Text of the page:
"For your records, the following is a brief summary of her illness. In the fall of 1971, she slipped on a floor while working for Clayton Mobile Homes and fell backward in a sitting position with her arms out stretched behind her. She states that at this time she had an injury to her lower back and neck. After several weeks her low back improved, but her neck continued to hurt. "August, 1972, admitted to East Tennessee Baptist Hospital under the care of Dr. Eidson Smith because of neck pain and cervical strain, but states she did not improve with the conservative treatment."

Trial of this case was conducted in an abbreviated manner. Appellant did not testify, but her discovery deposition, which had been taken by counsel for appellee, *74 was filed in the record. In this deposition she was asked why she thought that the accident in September of 1971 was the cause of her present trouble. Her reply was as follows:

"Because I didn't have it before and I have had it ever since until this surgery which corrected it in the back of my neck and I have a slight pain right here, occasionally."

Appellant further testified:

"Q Does the doctor tell you that the trouble in that leader was caused by the accident in September of '71? "A No. "Q What does he say, or does he say? "A He says it could be associated with the trouble, though. "Q It could be, but he doesn't know? "A He doesn't know for sure. "Q Otherwise, have you recovered from this injury of September 1971 other than that leader? "A No, Sir, I would say I'm not because I think this surgery must to have had to come about by this. I don't know of anything else that caused it."

Appellant did not state which doctor she was referring to in this testimony, or when she was told that her cervical problem "could be associated" with the accident.

Although the defense of the statute of limitations is an affirmative defense under Rule 8.03 of the Tennessee Rules of Civil Procedure, this Court is bound by the findings of fact of the chancellor if there is any material evidence to support them. He reviewed the record carefully, and concluded that the appellant had sufficient knowledge, or reasonably should have had sufficient knowledge, that she had a claim for workmen's compensation more than one year prior to the filing of her suit. Her testimony indicates the presence of continued and persistent pain in the cervical area from the time of the accident. Appellant had had a previous history of cervical injury and had undergone previous surgery in the cervical region. Her pain and discomfort persisted to the point that she was required to use home remedies, and thereafter to return to the orthopedic surgeon who had previously operated on her.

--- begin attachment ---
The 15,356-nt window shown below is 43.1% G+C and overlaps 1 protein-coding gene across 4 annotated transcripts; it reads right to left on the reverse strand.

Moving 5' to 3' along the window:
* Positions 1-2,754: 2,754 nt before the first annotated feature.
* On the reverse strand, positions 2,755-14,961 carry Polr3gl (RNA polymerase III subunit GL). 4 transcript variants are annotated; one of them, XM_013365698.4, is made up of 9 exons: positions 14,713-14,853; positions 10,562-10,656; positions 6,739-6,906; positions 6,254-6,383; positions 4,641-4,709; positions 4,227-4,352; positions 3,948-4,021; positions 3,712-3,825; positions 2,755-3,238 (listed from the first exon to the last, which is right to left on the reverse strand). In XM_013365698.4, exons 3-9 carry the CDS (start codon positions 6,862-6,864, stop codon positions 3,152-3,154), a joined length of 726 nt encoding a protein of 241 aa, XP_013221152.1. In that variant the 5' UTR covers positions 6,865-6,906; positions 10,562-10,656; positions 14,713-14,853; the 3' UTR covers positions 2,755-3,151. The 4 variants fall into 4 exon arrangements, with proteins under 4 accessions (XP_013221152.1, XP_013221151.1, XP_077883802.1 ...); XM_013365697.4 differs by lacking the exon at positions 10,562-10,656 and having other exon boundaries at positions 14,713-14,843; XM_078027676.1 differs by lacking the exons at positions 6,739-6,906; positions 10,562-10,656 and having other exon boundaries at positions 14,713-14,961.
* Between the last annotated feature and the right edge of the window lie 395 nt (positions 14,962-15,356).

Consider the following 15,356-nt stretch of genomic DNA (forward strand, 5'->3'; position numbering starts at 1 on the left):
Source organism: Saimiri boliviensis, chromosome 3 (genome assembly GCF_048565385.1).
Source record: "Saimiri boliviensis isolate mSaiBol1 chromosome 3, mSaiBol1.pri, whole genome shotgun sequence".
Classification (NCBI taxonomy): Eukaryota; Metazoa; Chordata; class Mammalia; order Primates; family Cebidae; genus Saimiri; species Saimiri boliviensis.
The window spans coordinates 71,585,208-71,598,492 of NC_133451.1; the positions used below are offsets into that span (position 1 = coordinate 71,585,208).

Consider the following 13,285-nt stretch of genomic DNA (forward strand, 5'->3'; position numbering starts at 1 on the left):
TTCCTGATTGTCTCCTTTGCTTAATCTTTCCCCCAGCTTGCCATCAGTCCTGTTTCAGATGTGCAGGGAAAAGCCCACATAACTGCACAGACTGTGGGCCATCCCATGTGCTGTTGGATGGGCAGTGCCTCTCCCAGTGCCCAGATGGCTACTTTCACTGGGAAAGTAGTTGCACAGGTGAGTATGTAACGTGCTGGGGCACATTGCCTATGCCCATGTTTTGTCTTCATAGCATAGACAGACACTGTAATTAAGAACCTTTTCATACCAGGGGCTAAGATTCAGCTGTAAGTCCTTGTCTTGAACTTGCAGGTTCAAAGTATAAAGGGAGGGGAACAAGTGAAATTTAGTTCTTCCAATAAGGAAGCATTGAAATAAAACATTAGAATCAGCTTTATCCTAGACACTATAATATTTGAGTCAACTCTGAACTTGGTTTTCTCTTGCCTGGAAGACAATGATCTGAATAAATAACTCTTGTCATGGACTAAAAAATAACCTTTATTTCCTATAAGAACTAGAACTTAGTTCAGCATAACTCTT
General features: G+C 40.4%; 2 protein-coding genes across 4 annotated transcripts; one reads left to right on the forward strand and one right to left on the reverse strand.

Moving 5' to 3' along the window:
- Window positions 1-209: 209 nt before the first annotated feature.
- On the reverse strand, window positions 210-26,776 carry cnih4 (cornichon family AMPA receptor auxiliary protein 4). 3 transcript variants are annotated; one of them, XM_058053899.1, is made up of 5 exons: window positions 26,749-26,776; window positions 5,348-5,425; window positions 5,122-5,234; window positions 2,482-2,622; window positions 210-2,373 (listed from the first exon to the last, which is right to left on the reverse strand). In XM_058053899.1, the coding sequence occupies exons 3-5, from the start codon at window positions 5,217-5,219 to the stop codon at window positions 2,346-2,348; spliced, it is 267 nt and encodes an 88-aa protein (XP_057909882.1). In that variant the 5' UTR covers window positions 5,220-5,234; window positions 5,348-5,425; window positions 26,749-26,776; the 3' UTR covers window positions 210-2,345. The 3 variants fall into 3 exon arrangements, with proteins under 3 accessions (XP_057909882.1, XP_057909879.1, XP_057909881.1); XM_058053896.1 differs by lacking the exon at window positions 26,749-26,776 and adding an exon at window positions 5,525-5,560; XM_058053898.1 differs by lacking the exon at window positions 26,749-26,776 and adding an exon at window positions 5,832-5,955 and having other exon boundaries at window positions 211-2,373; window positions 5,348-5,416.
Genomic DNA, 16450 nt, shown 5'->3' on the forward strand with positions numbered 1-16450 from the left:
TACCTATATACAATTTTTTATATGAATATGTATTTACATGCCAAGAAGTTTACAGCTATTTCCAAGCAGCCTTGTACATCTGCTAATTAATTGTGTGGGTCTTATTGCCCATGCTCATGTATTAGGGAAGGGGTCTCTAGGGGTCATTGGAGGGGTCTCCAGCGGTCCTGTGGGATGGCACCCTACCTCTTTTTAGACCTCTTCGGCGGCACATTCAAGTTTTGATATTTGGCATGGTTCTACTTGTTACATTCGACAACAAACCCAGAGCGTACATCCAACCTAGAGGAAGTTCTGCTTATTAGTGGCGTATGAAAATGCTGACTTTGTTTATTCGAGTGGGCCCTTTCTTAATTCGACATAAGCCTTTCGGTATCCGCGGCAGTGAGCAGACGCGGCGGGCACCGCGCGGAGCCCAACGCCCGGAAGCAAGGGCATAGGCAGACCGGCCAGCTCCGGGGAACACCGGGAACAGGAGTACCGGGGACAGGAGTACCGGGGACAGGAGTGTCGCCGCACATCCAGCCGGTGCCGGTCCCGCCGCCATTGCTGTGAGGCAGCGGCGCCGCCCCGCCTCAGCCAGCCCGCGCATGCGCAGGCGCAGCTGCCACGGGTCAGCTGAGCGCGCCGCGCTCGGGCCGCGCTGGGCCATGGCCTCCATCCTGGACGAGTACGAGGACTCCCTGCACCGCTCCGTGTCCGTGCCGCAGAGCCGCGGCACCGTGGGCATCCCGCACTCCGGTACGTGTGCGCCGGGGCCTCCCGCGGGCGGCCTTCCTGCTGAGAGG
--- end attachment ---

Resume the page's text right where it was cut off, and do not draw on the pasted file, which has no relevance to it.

This Court is aware of the liberality with which workmen's compensation proceedings are properly to be viewed, and is reluctant to dismiss a claim upon the basis of the statute of limitations. In a number of reported cases, the Court has held that a late-filed action may be maintained where the employee does not receive an accurate diagnosis of his condition or does not otherwise have sufficient information to put him on notice that he has a claim until less than one year from the date of filing. Loss of time from wages and accurate diagnosis have been two of the indicia or material considerations in each of these cases. The subject was recently reviewed by the Court in the case of Reed v. Genesco, Inc., 512 S.W.2d 1 (Tenn. 1974). There, summarizing previous cases, the Court stated that the statute of limitations is suspended "until by reasonable care and diligence, it is discoverable and apparent that a compensable injury has been sustained."

The chancellor has found in the present case that the appellant had sufficient knowledge of a compensable injury more than one year prior to the filing of the present suit.

While the record in the present case does show that the appellant did not sustain loss of time from work until less than one year prior to filing, it also shows the existence of persistent pain and discomfort attributed by appellant to the accident for more than one year before suit was filed. The appellant has failed to establish her claim of delayed knowledge, *75 and the cases do not require that a claimant have exact or precise information as to the nature of his injury before the statute begins to run.

The judgment of the chancellor is supported by material evidence and is affirmed at the cost of appellant.

FONES, C.J., and HENRY, COOPER and BROCK, JJ., concur.